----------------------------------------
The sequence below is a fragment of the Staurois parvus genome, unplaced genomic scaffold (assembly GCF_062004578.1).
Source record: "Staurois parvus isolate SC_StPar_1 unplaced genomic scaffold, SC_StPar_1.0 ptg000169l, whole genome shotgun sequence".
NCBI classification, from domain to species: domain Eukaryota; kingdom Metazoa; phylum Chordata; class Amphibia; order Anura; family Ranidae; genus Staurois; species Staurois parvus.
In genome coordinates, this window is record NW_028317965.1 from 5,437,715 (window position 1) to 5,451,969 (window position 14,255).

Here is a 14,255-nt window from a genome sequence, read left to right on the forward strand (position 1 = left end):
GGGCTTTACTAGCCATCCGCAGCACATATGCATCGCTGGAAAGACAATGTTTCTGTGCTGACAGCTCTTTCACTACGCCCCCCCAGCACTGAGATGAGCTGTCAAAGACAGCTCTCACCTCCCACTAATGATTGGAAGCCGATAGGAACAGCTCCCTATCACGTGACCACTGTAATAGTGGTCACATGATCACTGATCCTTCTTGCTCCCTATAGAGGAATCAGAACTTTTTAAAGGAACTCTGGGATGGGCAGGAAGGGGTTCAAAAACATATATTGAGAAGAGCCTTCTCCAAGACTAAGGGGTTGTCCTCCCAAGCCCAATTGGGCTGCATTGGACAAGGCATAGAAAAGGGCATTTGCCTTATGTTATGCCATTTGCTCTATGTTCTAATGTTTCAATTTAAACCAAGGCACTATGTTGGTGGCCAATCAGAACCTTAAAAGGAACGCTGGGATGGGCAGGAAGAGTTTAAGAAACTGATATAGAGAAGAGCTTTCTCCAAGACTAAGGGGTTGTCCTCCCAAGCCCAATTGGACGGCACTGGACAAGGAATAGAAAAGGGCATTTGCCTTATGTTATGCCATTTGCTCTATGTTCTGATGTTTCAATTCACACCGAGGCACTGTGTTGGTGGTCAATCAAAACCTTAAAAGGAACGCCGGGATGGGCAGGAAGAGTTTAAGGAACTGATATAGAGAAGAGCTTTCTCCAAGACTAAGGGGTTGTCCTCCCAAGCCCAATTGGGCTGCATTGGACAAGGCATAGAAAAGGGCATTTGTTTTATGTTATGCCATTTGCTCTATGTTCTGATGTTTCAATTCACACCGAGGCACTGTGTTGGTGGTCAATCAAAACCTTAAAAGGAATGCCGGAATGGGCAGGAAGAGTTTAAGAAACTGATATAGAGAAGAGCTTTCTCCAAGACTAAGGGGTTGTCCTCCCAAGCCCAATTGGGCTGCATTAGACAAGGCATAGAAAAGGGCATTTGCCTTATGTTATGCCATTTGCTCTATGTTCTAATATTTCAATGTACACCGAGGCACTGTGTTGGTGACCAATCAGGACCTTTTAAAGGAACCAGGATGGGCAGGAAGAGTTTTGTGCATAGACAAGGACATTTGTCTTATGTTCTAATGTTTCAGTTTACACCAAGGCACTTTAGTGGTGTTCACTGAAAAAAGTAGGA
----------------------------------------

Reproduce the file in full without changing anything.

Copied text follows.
The sequence below is a fragment of the Staurois parvus genome, unplaced genomic scaffold (assembly GCF_062004578.1).
Source record: "Staurois parvus isolate SC_StPar_1 unplaced genomic scaffold, SC_StPar_1.0 ptg000169l, whole genome shotgun sequence".
NCBI classification, from domain to species: domain Eukaryota; kingdom Metazoa; phylum Chordata; class Amphibia; order Anura; family Ranidae; genus Staurois; species Staurois parvus.
In genome coordinates, this window is record NW_028317965.1 from 5,437,715 (window position 1) to 5,451,969 (window position 14,255).

Here is a 14,255-nt window from a genome sequence, read left to right on the forward strand (position 1 = left end):
GGGCTTTACTAGCCATCCGCAGCACATATGCATCGCTGGAAAGACAATGTTTCTGTGCTGACAGCTCTTTCACTACGCCCCCCCAGCACTGAGATGAGCTGTCAAAGACAGCTCTCACCTCCCACTAATGATTGGAAGCCGATAGGAACAGCTCCCTATCACGTGACCACTGTAATAGTGGTCACATGATCACTGATCCTTCTTGCTCCCTATAGAGGAATCAGAACTTTTTAAAGGAACTCTGGGATGGGCAGGAAGGGGTTCAAAAACATATATTGAGAAGAGCCTTCTCCAAGACTAAGGGGTTGTCCTCCCAAGCCCAATTGGGCTGCATTGGACAAGGCATAGAAAAGGGCATTTGCCTTATGTTATGCCATTTGCTCTATGTTCTAATGTTTCAATTTAAACCAAGGCACTATGTTGGTGGCCAATCAGAACCTTAAAAGGAACGCTGGGATGGGCAGGAAGAGTTTAAGAAACTGATATAGAGAAGAGCTTTCTCCAAGACTAAGGGGTTGTCCTCCCAAGCCCAATTGGACGGCACTGGACAAGGAATAGAAAAGGGCATTTGCCTTATGTTATGCCATTTGCTCTATGTTCTGATGTTTCAATTCACACCGAGGCACTGTGTTGGTGGTCAATCAAAACCTTAAAAGGAACGCCGGGATGGGCAGGAAGAGTTTAAGGAACTGATATAGAGAAGAGCTTTCTCCAAGACTAAGGGGTTGTCCTCCCAAGCCCAATTGGGCTGCATTGGACAAGGCATAGAAAAGGGCATTTGTTTTATGTTATGCCATTTGCTCTATGTTCTGATGTTTCAATTCACACCGAGGCACTGTGTTGGTGGTCAATCAAAACCTTAAAAGGAATGCCGGAATGGGCAGGAAGAGTTTAAGAAACTGATATAGAGAAGAGCTTTCTCCAAGACTAAGGGGTTGTCCTCCCAAGCCCAATTGGGCTGCATTAGACAAGGCATAGAAAAGGGCATTTGCCTTATGTTATGCCATTTGCTCTATGTTCTAATATTTCAATGTACACCGAGGCACTGTGTTGGTGACCAATCAGGACCTTTTAAAGGAACCAGGATGGGCAGGAAGAGTTTTGTGCATAGACAAGGACATTTGTCTTATGTTCTAATGTTTCAGTTTACACCAAGGCACTTTAGTGGTGTTCACTGAAAAAAGTAGGA